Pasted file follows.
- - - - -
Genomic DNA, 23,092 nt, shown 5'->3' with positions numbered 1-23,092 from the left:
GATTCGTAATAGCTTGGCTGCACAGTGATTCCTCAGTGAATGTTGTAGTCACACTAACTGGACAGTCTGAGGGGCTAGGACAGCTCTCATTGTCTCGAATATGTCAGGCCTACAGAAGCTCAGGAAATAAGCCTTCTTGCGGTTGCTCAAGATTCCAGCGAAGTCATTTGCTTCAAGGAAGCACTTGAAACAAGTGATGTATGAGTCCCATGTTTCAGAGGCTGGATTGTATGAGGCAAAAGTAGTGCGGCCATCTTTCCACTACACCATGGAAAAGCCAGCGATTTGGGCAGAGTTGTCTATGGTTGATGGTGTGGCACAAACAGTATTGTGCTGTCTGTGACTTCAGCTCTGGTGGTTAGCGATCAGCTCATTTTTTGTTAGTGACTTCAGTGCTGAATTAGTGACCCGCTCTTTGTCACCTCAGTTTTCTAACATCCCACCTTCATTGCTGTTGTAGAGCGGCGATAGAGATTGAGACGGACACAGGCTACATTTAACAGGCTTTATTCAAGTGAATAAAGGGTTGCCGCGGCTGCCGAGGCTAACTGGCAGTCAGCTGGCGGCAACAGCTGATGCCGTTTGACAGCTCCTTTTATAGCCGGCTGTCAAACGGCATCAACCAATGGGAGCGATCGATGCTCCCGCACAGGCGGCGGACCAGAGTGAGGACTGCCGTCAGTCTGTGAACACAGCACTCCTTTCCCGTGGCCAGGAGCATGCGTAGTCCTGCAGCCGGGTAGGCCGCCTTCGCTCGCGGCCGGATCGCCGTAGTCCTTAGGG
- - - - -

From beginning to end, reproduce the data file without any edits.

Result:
Genomic DNA, 23,092 nt, shown 5'->3' with positions numbered 1-23,092 from the left:
GATTCGTAATAGCTTGGCTGCACAGTGATTCCTCAGTGAATGTTGTAGTCACACTAACTGGACAGTCTGAGGGGCTAGGACAGCTCTCATTGTCTCGAATATGTCAGGCCTACAGAAGCTCAGGAAATAAGCCTTCTTGCGGTTGCTCAAGATTCCAGCGAAGTCATTTGCTTCAAGGAAGCACTTGAAACAAGTGATGTATGAGTCCCATGTTTCAGAGGCTGGATTGTATGAGGCAAAAGTAGTGCGGCCATCTTTCCACTACACCATGGAAAAGCCAGCGATTTGGGCAGAGTTGTCTATGGTTGATGGTGTGGCACAAACAGTATTGTGCTGTCTGTGACTTCAGCTCTGGTGGTTAGCGATCAGCTCATTTTTTGTTAGTGACTTCAGTGCTGAATTAGTGACCCGCTCTTTGTCACCTCAGTTTTCTAACATCCCACCTTCATTGCTGTTGTAGAGCGGCGATAGAGATTGAGACGGACACAGGCTACATTTAACAGGCTTTATTCAAGTGAATAAAGGGTTGCCGCGGCTGCCGAGGCTAACTGGCAGTCAGCTGGCGGCAACAGCTGATGCCGTTTGACAGCTCCTTTTATAGCCGGCTGTCAAACGGCATCAACCAATGGGAGCGATCGATGCTCCCGCACAGGCGGCGGACCAGAGTGAGGACTGCCGTCAGTCTGTGAACACAGCACTCCTTTCCCGTGGCCAGGAGCATGCGTAGTCCTGCAGCCGGGTAGGCCGCCTTCGCTCGCGGCCGGATCGCCGTAGTCCTTAGGG